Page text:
The marble sized-up replica of Michelangelo’s David adorning the entrance of Florence’s Palazzo Vecchio, Italy, is silhouetted against a full moon, Monday, Nov. 14, 2016.

Maurizio Degl’Innocenti

Moon Watch: The Moon is in a waxing (growing larger) gibbous (more than half lit) phase. 

Full moon is Sunday, Dec. 3. At that time, it will be a supermoon, the only one in 2017. A “supermoon” occurs if the moon is at its closest approach to the Earth when it is full.

The average distance between the center of the Earth and the center of the Moon is 239,228 miles. This distance varies from a low of 221,500 miles at perigee (moon closest to the Earth) to a high of 252,700 miles at apogee (Moon farthest from the Earth).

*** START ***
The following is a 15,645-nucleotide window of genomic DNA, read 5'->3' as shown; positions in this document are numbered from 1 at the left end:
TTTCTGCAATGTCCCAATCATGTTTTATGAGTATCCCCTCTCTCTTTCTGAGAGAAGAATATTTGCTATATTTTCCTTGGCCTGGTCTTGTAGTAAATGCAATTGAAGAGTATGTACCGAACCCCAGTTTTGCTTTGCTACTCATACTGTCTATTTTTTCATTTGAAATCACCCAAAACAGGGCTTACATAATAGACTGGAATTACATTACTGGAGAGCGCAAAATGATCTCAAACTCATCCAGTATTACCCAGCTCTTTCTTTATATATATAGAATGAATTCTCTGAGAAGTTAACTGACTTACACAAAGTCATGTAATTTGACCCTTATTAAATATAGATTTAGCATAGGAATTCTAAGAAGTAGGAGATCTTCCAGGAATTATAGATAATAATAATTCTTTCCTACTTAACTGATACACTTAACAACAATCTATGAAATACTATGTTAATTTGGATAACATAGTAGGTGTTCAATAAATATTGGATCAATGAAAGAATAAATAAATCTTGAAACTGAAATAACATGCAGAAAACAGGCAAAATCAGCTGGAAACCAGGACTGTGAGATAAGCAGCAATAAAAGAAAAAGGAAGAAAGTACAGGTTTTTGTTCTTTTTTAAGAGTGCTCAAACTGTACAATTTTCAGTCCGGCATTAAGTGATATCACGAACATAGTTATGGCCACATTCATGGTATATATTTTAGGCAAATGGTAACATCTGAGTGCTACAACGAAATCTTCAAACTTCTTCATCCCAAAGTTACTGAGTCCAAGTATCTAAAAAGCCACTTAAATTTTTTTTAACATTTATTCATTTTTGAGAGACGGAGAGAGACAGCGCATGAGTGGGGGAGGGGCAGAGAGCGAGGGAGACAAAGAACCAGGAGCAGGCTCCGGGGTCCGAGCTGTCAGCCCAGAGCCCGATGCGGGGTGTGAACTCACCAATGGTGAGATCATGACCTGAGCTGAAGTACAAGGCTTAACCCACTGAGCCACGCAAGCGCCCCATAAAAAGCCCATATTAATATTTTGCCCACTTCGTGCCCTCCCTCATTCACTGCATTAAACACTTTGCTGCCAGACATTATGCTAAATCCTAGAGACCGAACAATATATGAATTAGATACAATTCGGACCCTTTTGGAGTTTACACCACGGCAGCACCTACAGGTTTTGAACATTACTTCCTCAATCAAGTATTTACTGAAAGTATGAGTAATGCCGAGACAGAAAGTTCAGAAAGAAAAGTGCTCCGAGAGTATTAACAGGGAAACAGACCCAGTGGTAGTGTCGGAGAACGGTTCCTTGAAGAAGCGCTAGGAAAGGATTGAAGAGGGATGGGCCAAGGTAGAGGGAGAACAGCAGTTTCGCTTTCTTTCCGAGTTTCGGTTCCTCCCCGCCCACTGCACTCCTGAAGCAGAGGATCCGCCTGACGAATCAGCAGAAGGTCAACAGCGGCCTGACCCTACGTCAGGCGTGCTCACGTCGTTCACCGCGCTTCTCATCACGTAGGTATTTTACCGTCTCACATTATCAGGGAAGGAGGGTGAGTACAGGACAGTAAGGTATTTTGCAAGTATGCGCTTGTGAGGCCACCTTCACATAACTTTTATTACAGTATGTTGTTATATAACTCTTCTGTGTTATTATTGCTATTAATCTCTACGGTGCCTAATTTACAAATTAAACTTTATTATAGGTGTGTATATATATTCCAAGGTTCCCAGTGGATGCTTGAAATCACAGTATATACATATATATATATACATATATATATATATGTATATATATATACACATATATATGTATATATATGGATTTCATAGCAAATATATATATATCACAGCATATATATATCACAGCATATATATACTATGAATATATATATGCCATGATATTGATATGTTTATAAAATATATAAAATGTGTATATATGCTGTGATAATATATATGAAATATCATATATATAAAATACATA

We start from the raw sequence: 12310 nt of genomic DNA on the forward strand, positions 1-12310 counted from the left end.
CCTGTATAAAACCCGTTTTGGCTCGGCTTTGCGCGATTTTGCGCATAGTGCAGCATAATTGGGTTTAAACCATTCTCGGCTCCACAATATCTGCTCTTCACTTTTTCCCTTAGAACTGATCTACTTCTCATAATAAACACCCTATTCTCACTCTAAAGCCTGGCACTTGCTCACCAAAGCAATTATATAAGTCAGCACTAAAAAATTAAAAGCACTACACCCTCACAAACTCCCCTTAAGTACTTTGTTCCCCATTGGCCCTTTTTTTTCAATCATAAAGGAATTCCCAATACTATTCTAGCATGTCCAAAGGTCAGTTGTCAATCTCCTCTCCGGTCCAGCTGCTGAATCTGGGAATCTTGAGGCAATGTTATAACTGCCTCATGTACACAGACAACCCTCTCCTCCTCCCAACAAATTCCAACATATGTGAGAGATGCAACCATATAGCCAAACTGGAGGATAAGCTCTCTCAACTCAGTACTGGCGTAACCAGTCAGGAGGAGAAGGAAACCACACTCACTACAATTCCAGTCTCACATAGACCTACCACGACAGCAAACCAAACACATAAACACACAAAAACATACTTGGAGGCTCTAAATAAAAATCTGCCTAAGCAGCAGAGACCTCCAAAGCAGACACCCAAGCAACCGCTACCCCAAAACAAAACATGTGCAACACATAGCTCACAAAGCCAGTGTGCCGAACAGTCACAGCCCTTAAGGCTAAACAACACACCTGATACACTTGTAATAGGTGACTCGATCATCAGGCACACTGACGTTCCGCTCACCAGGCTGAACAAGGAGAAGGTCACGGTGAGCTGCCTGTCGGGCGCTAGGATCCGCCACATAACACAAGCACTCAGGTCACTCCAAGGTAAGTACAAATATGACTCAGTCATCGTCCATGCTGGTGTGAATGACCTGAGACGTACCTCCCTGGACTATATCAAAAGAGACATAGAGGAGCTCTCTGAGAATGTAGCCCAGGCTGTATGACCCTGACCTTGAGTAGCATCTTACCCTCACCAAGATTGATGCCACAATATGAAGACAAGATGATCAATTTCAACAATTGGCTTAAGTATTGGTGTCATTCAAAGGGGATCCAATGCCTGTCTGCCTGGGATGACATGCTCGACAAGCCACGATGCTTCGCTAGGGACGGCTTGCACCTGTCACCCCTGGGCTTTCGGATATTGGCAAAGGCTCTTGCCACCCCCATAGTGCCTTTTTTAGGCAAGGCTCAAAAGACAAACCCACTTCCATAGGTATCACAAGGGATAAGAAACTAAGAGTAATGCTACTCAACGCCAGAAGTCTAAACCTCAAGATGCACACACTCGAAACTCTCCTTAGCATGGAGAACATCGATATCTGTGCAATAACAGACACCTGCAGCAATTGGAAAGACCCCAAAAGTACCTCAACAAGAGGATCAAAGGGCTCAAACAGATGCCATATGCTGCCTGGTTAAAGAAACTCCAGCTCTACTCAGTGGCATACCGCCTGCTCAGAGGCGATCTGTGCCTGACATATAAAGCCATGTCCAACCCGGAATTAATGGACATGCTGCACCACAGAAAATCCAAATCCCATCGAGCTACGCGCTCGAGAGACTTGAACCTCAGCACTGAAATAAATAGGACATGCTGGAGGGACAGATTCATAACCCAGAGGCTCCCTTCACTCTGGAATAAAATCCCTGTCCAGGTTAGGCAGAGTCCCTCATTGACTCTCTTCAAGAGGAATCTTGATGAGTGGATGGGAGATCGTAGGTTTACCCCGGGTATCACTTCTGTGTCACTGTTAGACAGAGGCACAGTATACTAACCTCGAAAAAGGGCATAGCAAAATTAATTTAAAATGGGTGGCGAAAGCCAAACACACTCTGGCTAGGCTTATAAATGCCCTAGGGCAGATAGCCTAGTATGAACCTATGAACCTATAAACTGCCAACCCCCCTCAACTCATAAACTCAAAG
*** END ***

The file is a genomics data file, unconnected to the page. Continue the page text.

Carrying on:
This Sunday the moon will be about 222,272 miles from the Earth.

A supermoon is not all that super. The moon may appear a bit larger and brighter.

A full moon at perigee can be up to 14 percent larger in diameter than a full moon at apogee.

Of course, most of the time the full moon is somewhere between perigee and apogee, and the difference in appearance from one full moon to the next is slight. A full moon at apogee is sometimes called a micromoon.

The supermoon on Nov. 14, 2016 was at a distance of 221,526 miles. It was the closest supermoon since 1948.

While the supermoon phenomenon is interesting, it is of no importance astronomically. It is does gives us pause, however, to appreciate our moon, which is always gorgeous and far more complex than it first seems.